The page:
It is unreasonable to believe that you will be completely safe driving only if you are fully aware of your own driving at all times. Any time you drive, you are on the road with other people, and sometimes those other people can make bad decisions that cause dangerous situations. Part of learning how to drive is being aware of what to do in potentially dangerous driving situations. One of the best moves you can make is to prepare yourself ahead of time, long before you ever take your place behind the wheel, and become educated on the safest ways to respond when it comes to an emergency situation while driving. Here are some tips on how to handle tough driving situations:
Avoiding an Accident: Is it better to swerve or brake?
If there is an accident in front of you, or anything that makes you wonder if you should brake or swerve to avoid further highway obstruction, your best option depends on the speed at which you are currently driving and the specific situation you encounter. If you are moving at above 25 mph, it is more safe for you to swerve than hit your brakes. This is because you have a faster reaction time when you swerve than when you brake, and a few seconds delay can be a big deal when you are driving at a higher speed.
In order to be prepared for this situation:
- Hold the steering wheel tightly.
- The best positions for your hands are at 8 o’clock and 4 o’clock on the wheel, or 9 o’clock and 3 o’clock. Try each of these and determine which is most comfortable for you.
- While 10 o’clock and 2 o’clock are often perceived as being the best position, this is actually dangerous to you if the airbag is released.
If you have to brake suddenly:
If you have anti-lock brakes (ABS), maintain firm and continuous pressure on the brake pedal. Your vehicle will not skid.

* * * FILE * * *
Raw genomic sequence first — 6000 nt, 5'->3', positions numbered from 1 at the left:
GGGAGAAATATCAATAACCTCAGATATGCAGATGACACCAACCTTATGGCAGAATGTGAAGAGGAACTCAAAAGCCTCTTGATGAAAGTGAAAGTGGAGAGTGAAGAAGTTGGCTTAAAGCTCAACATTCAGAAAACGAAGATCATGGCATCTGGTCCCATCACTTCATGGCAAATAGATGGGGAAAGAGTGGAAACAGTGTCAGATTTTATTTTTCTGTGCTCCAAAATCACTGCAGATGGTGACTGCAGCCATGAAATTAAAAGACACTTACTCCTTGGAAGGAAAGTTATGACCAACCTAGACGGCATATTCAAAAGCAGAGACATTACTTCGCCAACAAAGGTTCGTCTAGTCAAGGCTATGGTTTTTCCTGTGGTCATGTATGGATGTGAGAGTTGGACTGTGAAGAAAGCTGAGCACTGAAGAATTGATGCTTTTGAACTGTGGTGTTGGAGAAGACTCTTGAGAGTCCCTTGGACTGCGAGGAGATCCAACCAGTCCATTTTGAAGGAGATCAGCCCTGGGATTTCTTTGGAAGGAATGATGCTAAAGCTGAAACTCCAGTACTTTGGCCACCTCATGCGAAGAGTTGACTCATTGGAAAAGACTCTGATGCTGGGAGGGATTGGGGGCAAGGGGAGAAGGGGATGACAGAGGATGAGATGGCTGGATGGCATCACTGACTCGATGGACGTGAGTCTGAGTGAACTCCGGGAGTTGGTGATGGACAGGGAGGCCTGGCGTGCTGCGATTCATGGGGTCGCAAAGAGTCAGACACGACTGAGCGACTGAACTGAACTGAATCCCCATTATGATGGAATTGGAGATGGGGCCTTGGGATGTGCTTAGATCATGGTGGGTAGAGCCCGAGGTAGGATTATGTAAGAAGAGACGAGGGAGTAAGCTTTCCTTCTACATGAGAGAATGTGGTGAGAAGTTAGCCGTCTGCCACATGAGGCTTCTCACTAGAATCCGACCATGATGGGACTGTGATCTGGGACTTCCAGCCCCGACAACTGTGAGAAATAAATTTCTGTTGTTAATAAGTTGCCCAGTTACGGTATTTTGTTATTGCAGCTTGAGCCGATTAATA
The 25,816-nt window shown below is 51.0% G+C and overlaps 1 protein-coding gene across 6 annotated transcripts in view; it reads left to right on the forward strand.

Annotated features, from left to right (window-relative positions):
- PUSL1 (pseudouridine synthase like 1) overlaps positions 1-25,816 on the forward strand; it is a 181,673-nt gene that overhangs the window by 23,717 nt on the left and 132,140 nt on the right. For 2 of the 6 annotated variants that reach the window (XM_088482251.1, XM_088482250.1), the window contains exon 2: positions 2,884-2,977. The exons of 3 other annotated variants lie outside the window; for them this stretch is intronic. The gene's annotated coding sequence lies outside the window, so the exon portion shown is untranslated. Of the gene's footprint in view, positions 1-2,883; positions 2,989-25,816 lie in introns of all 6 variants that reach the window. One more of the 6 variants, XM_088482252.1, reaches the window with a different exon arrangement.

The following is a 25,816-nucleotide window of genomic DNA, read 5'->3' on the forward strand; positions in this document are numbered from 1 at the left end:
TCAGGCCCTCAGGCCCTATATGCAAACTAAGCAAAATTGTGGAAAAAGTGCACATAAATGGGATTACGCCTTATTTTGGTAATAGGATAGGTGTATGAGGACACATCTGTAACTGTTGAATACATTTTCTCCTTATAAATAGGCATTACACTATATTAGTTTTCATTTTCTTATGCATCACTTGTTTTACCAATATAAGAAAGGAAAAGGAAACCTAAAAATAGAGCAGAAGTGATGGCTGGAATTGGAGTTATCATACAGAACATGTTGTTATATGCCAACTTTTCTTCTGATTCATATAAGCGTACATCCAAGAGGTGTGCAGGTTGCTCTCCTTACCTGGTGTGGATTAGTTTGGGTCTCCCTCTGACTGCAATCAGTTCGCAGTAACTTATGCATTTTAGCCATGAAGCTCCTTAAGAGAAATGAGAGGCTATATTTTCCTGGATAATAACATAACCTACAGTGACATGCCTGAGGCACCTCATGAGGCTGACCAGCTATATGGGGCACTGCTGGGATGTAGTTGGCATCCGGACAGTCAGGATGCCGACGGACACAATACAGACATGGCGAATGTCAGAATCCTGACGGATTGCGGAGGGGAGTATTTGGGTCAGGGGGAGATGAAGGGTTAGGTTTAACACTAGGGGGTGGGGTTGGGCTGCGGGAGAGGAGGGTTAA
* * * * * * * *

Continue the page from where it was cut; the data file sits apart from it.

If you do not have anti-lock brakes, pump the brakes by pressing and releasing repeatedly. This will keep the vehicle under control.
If you are unsure what type of braking system your car has, check your owner’s manual.
If your vehicle starts to skid:
This can occur on a wet or icy road, and the best way to handle this situation is to steer your vehicle in the direction you want to go.
- If the rear of your vehicle is skidding to the left, turn your wheel to the left.
- If the rear of your vehicle is skidding to the right, turn your wheel to the right.
- Do not use your brakes, as this may make the skid worse.
Sometimes, when you are steering to correct a skid, the car may begin to skid again. The best option is to continue to correct these skids using the above method.
If the roadways are flooded:
It is necessary to understand that some cars are affected by six inches of water, and may float. Most vehicles, including SUVs, will float in two feet of water. Traveling at low speeds is not a guaranteed method for avoiding danger on a flooded roadway. The best option is for you to find another route.
If there is heavy rain, you must be aware that this will decrease visibility both in terms of being able to see directly outside of your vehicle and the distance around you. Your view is limited based on how much rain is coming down and at which speed you are driving. Depending on how heavy the rainfall is, your best and safest option may be to pull off the road and wait until the heavy rain has passed. If you intend to continue driving through these dangerous conditions, be sure that you are driving slower than usual, and turn on your headlights no matter what time of day it is. This will help other drivers to see your lights through the heavy rainfall, and when other drivers have their headlights on, you are able to view them easier as well.